EDIT:  Ludwig beat me to the punch and with a lot more details.   Sorry for the repeat.
« Last Edit: January 31, 2021, 10:03:39 AM by Stadler »

Offline lonestar

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Re: The efficient market hypothesis vs. Reddit
« Reply #37 on: January 31, 2021, 09:54:46 AM »
Thanks for the post Ludwig, I fucking love smart people who articulate the point smoothly.

Online Stadler

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Re: The efficient market hypothesis vs. Reddit
« Reply #38 on: February 17, 2021, 05:45:47 AM »
New data is starting to show the "independent Reddit investor driving the entire stock market" is a bit of an overstatement.   SOME hedge funds took a hit, but many more actually hopped on the bandwagon and were integral in driving the increase in Gamestop stock.   We all love a "David and Goliath" story, but that's not what this is looking like anymore.

There are other articles in Forbes and The Wall Street Journal that support that conclusion.


Online hefdaddy42

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Re: The efficient market hypothesis vs. Reddit
« Reply #39 on: February 17, 2021, 06:47:03 AM »
Please stop ruining our feel-good story with your factual information.

 :tup
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Offline Dublagent66

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Re: The efficient market hypothesis vs. Reddit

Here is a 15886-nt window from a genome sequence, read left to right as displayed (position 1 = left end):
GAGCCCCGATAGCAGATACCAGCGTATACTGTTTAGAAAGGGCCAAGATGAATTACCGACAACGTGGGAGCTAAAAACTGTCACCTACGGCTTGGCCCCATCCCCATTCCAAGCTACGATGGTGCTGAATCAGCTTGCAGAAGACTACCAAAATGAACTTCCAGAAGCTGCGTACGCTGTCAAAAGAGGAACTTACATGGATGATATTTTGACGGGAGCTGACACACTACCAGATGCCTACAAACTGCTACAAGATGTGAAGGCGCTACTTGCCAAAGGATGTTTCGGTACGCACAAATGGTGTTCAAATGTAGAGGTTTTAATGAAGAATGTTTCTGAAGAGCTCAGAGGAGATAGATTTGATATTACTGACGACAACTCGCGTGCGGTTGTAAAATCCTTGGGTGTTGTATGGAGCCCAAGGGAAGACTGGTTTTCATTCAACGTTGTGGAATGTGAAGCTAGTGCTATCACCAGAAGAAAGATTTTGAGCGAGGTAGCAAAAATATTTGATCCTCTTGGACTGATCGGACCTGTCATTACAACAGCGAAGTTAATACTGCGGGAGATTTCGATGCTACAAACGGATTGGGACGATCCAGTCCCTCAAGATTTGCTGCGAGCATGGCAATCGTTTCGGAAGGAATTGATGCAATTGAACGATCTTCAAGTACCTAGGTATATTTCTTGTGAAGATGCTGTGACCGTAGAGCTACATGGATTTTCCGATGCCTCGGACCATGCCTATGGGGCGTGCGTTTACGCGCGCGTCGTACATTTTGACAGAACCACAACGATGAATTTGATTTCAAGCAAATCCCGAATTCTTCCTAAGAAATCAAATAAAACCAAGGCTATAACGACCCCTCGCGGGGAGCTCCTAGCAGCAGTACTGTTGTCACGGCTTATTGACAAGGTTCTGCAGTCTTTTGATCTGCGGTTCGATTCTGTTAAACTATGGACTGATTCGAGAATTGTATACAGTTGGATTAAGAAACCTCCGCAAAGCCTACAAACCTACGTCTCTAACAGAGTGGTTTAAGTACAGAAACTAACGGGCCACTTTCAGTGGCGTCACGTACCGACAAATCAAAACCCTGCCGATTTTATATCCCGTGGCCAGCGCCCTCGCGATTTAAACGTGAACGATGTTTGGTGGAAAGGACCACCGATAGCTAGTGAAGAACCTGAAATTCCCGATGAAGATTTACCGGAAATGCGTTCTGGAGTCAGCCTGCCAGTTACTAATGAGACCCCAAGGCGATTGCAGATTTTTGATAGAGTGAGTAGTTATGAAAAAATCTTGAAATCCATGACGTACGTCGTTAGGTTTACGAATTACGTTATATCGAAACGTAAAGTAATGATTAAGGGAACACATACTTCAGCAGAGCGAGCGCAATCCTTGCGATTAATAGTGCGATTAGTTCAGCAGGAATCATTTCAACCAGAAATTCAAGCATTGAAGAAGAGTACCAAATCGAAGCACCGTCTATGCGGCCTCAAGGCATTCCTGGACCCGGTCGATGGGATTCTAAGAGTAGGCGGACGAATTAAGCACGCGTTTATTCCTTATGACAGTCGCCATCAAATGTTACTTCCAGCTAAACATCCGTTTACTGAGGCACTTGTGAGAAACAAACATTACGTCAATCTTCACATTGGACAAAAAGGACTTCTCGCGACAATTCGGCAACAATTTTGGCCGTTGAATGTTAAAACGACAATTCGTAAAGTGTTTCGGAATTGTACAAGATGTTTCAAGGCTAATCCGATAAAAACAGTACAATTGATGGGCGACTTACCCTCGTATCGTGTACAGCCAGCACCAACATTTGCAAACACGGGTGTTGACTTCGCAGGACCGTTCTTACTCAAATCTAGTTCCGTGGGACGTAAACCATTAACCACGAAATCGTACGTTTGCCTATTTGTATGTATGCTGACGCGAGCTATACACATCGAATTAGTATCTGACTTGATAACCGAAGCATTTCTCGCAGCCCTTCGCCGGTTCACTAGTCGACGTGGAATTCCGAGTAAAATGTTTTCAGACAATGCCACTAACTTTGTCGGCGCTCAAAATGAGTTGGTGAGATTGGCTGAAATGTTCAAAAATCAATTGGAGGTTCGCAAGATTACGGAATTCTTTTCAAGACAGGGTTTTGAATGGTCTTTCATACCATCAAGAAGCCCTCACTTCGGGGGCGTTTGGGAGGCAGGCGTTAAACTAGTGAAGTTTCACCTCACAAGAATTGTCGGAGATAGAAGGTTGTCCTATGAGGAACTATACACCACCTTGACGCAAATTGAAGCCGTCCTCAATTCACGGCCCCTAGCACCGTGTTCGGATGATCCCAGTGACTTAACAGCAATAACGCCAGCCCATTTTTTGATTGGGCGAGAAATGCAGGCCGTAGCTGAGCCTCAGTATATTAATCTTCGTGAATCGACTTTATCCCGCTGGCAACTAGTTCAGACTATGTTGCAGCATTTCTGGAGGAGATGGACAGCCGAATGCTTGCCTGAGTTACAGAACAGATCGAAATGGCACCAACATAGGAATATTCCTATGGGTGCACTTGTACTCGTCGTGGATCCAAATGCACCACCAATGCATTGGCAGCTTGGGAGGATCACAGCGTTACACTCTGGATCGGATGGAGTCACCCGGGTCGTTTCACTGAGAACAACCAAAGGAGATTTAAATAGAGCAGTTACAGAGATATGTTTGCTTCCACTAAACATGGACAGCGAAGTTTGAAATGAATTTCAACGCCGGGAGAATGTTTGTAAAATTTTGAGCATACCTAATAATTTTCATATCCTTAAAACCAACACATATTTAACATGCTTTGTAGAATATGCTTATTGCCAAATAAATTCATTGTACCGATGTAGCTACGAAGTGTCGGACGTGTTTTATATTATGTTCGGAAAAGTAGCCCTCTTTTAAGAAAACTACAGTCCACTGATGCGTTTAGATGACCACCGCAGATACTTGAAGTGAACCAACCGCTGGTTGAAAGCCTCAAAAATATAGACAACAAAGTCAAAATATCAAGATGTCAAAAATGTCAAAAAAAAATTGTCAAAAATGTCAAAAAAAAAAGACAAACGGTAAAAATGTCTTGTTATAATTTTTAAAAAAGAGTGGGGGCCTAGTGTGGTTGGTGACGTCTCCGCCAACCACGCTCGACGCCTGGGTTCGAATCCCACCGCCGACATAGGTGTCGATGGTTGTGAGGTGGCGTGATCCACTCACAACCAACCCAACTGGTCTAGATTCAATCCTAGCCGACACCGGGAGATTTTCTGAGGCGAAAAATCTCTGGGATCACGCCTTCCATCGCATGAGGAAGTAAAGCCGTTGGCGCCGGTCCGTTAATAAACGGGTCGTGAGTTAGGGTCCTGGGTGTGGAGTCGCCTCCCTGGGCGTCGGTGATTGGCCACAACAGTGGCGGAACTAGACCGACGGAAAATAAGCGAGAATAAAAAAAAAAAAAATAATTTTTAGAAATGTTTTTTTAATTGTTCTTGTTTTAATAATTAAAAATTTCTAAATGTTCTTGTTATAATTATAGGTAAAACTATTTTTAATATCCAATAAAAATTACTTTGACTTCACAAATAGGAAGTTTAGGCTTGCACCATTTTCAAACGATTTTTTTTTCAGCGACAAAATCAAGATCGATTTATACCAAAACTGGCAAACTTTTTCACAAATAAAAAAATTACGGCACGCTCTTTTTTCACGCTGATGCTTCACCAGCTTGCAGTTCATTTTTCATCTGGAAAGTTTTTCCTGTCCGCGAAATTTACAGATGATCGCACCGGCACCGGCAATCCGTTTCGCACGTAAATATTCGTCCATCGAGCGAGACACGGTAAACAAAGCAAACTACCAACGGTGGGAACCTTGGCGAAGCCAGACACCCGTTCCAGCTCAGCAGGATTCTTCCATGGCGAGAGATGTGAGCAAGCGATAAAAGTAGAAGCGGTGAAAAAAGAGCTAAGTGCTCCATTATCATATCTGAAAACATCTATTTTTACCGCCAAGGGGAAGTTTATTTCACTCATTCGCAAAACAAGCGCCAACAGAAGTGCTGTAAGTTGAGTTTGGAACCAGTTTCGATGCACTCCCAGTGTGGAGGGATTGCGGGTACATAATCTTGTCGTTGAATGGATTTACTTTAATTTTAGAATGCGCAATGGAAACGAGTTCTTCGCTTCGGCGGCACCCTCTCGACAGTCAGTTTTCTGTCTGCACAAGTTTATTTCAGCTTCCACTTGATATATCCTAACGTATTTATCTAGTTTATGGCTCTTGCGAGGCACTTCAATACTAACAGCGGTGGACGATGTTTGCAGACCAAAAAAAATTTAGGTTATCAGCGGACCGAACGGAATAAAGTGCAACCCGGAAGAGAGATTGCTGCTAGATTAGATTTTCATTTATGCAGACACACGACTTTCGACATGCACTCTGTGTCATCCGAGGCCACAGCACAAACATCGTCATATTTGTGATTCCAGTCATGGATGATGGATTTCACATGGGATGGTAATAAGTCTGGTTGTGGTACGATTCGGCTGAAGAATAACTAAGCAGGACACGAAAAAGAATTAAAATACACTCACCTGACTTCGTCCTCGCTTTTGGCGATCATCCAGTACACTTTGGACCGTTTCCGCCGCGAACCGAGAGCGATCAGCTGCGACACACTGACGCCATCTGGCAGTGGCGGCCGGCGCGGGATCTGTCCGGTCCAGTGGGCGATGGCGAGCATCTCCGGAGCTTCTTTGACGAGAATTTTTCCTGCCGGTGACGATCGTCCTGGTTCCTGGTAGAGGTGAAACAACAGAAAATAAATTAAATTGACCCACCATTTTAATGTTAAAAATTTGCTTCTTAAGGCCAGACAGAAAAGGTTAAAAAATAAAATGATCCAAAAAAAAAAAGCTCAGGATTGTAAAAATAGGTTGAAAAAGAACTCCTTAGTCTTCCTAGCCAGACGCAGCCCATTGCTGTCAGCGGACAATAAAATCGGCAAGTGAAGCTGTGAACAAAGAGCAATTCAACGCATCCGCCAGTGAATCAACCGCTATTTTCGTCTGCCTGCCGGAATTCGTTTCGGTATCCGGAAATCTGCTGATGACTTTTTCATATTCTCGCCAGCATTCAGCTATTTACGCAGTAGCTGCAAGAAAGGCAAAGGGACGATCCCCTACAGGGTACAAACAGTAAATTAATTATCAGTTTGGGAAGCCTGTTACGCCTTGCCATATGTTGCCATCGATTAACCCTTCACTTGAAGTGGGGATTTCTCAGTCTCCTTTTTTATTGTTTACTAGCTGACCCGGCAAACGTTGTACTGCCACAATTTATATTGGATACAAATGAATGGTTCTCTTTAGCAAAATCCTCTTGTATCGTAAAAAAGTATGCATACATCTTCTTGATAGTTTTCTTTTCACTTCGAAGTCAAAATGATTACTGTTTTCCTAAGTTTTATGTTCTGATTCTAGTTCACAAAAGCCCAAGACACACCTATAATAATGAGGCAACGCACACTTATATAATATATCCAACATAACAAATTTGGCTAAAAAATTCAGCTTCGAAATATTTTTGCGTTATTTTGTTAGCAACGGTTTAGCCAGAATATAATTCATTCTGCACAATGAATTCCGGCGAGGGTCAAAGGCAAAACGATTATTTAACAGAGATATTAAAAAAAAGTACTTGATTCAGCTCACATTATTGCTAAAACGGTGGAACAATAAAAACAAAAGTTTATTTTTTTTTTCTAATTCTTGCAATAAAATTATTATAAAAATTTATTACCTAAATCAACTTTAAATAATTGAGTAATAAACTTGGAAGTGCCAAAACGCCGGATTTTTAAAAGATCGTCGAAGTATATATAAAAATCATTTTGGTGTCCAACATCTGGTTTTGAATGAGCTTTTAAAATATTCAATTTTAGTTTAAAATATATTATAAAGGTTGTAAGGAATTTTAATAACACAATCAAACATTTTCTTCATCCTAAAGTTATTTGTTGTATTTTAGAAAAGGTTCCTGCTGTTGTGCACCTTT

« Reply #40 on: February 17, 2021, 07:45:58 AM »
That's exactly what I thought.

Offline LudwigVan

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Re: The efficient market hypothesis vs. Reddit
« Reply #41 on: February 17, 2021, 02:34:43 PM »
Absolutely. It would be naive to think that hedge funds, which come in all shapes and sizes, wouldn't have smelled blood and acted the bloodhound by jumping into the feeding frenzy that was the GME short squeeze.  After all, that's their job. 

And before Reddit even existed and your general public even knew what a short sale was, let alone a short squeeze, traditional hedge funds made it a practice to squeeze positions that they knew other hedge funds held. The difference was that it was all done on the QT, without the mega-hype of social media, which fueled the frenzy to ever greater proportions.

One has to wonder if any of the hedge funds that participated in the squeeze surreptitiously joined in on WSB Reddit chat conversations with the intent of driving up the stock price for their own benefit.

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Offline ReaperKK